Gorditas de Flores de Jamaica (Spicy Hibiscus-Stuffed Gorditas)

Gorditas de Flores de Jamaica (Spicy Hibiscus-Stuffed Gorditas)

Flor de jamaica is a type of hibiscus flower that is dried and often boiled with sugar and spices to make agua fresca, a sweet-tart beverage found across Mexico. In a savory main, the boiled flowers, which have an almost meaty, mushroomlike texture, are often pan-fried, seared or charred. But here, they’re stewed with dried chiles, cinnamon and sweet potato to make a saucy filling for a gordita — a thick corn patty that’s griddled, split and stuffed.
  • Total:
  • Serves: 10 persons



  1. Step 1

    Prepare the filling: Combine the chiles, oregano, coriander, cumin, bay leaf, peppercorns, salt and 2 cups water in a medium saucepan. Bring to a boil over high heat, cover and reduce to a simmer. Cook until chiles are very tender, about 15 minutes. Transfer to a blender and purée until completely smooth. Set aside until ready to use.
  2. Step 2

    Meanwhile, fill a large pot with water and add the flor de jamaica. Vigorously stir for about 30 seconds to clean the flowers. Using a mesh strainer, lift the flowers out of the pot and discard the sandy water. Repeat with fresh water until you don’t feel any more sand at the bottom of the pot. Return jamaica to pot and add 4 cups water and canela. Bring to a boil over high heat, cover, reduce to a simmer and continue cooking until the jamaica are very tender, about 10 minutes. Strain through a fine mesh sieve and save the liquid (concentrated hibiscus tea) for cocktails or agua fresca. Transfer cooked jamaica back to the pot and rinse with cold water, jostling to thoroughly clean. Drain and discard water; squeeze out excess water. 
  3. Step 3

    Heat oil in a large skillet over medium-high and cook jamaica, tossing occasionally, until steam has subsided and any liquid in the pan has evaporated, about 5 minutes. Add sweet potato, onion and garlic, and cook, tossing occasionally, until edges of the jamaica are reddish brown and the onion is very tender, about 10 minutes more. Add chile purée and bring to a boil, cover, reduce to a simmer and continue to cook, stirring occasionally, until the sweet potato is cooked through and the salsa has reduced and is slightly thickened, 25 to 30 minutes. Taste and add salt, if necessary.
  4. Step 4

    Prepare the gorditas: In a large bowl, knead the fresh masa, oil, salt and 1 tablespoon warm water until well incorporated and the mixture is soft and pliable but doesn’t stick to your hands, about 4 minutes. If the mixture is dry, crumbly or sticks to your hands, add a tablespoon or two of warm water and continue to mix. Cover and let sit for 30 minutes to rest.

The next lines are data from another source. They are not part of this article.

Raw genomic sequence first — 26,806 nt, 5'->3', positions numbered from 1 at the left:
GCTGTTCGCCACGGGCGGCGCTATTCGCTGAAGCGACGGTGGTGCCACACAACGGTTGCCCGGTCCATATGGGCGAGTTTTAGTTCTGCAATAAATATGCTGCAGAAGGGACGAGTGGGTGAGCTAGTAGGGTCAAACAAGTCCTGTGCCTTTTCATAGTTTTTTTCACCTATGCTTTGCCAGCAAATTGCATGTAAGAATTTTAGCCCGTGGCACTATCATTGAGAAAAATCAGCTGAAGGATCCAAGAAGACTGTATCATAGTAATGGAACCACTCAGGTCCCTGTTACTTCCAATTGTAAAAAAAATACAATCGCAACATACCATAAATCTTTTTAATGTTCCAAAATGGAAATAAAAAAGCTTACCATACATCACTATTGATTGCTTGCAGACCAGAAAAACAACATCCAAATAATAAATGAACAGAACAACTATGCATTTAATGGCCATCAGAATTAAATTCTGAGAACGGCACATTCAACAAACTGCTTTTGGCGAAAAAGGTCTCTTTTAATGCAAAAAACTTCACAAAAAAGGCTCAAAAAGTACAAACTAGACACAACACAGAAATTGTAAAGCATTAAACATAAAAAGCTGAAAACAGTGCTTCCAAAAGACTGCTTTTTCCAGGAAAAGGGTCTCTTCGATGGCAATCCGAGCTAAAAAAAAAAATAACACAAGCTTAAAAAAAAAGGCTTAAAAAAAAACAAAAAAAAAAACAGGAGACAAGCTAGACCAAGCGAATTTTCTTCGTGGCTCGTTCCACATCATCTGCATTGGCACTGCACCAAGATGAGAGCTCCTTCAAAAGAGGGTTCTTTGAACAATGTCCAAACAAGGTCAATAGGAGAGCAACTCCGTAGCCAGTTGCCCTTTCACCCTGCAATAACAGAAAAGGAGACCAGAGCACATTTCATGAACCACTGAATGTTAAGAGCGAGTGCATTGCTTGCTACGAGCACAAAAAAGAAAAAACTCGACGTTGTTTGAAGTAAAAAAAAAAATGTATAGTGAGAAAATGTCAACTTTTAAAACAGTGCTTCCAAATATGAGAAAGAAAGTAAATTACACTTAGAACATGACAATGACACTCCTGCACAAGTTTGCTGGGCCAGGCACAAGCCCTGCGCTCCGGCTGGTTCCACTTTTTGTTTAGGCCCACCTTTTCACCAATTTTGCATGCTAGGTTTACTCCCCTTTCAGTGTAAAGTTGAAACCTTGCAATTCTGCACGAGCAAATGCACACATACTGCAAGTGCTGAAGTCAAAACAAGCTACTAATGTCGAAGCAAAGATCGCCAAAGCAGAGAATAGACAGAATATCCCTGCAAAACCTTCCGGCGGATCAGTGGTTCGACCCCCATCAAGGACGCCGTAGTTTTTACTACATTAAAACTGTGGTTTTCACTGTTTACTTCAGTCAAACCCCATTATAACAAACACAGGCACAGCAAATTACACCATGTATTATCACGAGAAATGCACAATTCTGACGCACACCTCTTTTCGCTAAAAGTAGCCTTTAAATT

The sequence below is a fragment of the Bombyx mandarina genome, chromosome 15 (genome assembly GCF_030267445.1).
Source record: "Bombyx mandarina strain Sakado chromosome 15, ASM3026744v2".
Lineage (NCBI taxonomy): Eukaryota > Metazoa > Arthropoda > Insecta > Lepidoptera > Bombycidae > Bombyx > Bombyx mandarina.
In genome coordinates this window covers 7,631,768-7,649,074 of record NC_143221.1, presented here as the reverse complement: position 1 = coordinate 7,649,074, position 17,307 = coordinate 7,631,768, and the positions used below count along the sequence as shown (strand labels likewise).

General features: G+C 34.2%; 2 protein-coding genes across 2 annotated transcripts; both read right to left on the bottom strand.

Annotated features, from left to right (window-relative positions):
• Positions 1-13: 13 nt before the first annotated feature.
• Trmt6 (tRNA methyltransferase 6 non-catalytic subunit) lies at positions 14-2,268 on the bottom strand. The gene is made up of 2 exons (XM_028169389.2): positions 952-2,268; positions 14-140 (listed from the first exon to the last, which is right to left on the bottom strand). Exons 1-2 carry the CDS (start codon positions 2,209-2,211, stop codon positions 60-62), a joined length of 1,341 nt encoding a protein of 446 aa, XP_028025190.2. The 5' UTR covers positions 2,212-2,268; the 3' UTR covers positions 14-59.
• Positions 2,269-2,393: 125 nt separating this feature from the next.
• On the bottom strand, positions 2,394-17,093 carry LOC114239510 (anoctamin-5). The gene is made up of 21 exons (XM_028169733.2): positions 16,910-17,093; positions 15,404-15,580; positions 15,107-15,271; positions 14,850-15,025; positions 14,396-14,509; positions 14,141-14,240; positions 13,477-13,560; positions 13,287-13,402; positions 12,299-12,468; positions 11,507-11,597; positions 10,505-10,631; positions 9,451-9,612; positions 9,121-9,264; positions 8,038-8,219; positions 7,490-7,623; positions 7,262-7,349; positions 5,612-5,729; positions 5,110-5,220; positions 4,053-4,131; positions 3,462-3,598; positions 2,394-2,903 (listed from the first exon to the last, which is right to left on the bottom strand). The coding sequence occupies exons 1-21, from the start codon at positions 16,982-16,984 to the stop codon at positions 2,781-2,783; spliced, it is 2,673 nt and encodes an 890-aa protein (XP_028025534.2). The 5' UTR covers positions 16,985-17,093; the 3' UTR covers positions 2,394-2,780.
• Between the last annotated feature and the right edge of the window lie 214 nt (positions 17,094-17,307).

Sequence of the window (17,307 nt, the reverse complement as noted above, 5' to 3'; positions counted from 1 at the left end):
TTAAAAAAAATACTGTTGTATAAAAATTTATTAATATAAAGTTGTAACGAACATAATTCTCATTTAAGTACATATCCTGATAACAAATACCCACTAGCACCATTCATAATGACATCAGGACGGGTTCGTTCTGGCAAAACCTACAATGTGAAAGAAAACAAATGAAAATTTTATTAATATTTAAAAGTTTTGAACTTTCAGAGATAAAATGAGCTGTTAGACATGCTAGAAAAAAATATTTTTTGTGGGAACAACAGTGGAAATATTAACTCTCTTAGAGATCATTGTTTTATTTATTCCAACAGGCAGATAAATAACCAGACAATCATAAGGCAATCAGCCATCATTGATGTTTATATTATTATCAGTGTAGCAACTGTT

5. Step 5

    Divide the dough into 8 balls (about 98 grams each), keeping them covered with a damp towel. 
  6. Step 6

    Cut and remove the zip-top from a 1-gallon freezer bag. Cut the sides of the bag, so that you have 2 square pieces of plastic. If you’re using a tortilla press, trim the sides of the bag to fit the flat surface of the press. Line the press with the cut plastic (or use a smooth, flat-bottomed skillet), and working with 1 ball at a time, press each portion of masa into a 5-inch round about 1/3-inch thick. Carefully peel off the plastic and transfer the disk to a parchment-lined baking sheet.
  7. Step 7

    Heat a large cast-iron skillet or griddle over medium and cook the gordita until the center puffs slightly and the gordita is browned in spots, 3 to 4 minutes per side. Repeat with the remaining gorditas. Let sit 10 minutes to cool slightly before you split them.
  8. Step 8

    Insert a sharp paring knife into the edge of the warm gordita. Cut a pocket into the gordita, leaving it intact on the other side (similar to a pita bread) to prevent the filling from leaking out. Repeat with the remaining gorditas. 
  9. Step 9

    Stuff the gorditas with a few tablespoons of beans spread evenly over the interior. Layer with 1/3 cup of the guiso de jamaica. Top with lettuce, onion, cilantro, crema and queso.